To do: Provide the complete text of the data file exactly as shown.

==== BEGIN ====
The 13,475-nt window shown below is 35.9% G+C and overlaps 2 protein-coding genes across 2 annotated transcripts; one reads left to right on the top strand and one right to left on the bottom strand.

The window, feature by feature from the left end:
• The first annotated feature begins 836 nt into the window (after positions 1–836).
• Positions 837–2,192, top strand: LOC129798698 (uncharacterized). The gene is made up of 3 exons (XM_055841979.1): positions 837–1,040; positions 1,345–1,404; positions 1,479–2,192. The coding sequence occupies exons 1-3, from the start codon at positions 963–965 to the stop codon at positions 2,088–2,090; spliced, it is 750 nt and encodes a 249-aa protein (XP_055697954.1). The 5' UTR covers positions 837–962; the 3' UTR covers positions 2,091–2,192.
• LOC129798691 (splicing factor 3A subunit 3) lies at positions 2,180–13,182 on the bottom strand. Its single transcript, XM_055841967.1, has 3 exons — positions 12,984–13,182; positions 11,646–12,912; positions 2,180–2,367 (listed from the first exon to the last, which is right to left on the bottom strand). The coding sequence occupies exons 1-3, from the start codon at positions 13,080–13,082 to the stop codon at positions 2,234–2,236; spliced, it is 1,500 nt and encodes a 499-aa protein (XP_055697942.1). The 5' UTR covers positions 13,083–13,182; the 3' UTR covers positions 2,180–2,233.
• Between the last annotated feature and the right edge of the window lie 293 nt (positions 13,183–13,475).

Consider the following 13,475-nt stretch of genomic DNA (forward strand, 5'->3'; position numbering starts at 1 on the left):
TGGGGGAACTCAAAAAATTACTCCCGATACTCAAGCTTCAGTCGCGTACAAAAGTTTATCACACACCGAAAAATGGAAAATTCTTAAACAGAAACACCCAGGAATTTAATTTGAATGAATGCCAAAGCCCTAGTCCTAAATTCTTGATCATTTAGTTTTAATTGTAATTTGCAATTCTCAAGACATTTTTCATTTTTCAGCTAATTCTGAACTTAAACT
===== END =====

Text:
The 13,475-nt window shown below is 35.9% G+C and overlaps 2 protein-coding genes across 2 annotated transcripts; one reads left to right on the top strand and one right to left on the bottom strand.

The window, feature by feature from the left end:
• The first annotated feature begins 836 nt into the window (after positions 1–836).
• Positions 837–2,192, top strand: LOC129798698 (uncharacterized). The gene is made up of 3 exons (XM_055841979.1): positions 837–1,040; positions 1,345–1,404; positions 1,479–2,192. The coding sequence occupies exons 1-3, from the start codon at positions 963–965 to the stop codon at positions 2,088–2,090; spliced, it is 750 nt and encodes a 249-aa protein (XP_055697954.1). The 5' UTR covers positions 837–962; the 3' UTR covers positions 2,091–2,192.
• LOC129798691 (splicing factor 3A subunit 3) lies at positions 2,180–13,182 on the bottom strand. Its single transcript, XM_055841967.1, has 3 exons — positions 12,984–13,182; positions 11,646–12,912; positions 2,180–2,367 (listed from the first exon to the last, which is right to left on the bottom strand). The coding sequence occupies exons 1-3, from the start codon at positions 13,080–13,082 to the stop codon at positions 2,234–2,236; spliced, it is 1,500 nt and encodes a 499-aa protein (XP_055697942.1). The 5' UTR covers positions 13,083–13,182; the 3' UTR covers positions 2,180–2,233.
• Between the last annotated feature and the right edge of the window lie 293 nt (positions 13,183–13,475).

Consider the following 13,475-nt stretch of genomic DNA (forward strand, 5'->3'; position numbering starts at 1 on the left):
TGGGGGAACTCAAAAAATTACTCCCGATACTCAAGCTTCAGTCGCGTACAAAAGTTTATCACACACCGAAAAATGGAAAATTCTTAAACAGAAACACCCAGGAATTTAATTTGAATGAATGCCAAAGCCCTAGTCCTAAATTCTTGATCATTTAGTTTTAATTGTAATTTGCAATTCTCAAGACATTTTTCATTTTTCAGCTAATTCTGAACTTAAACT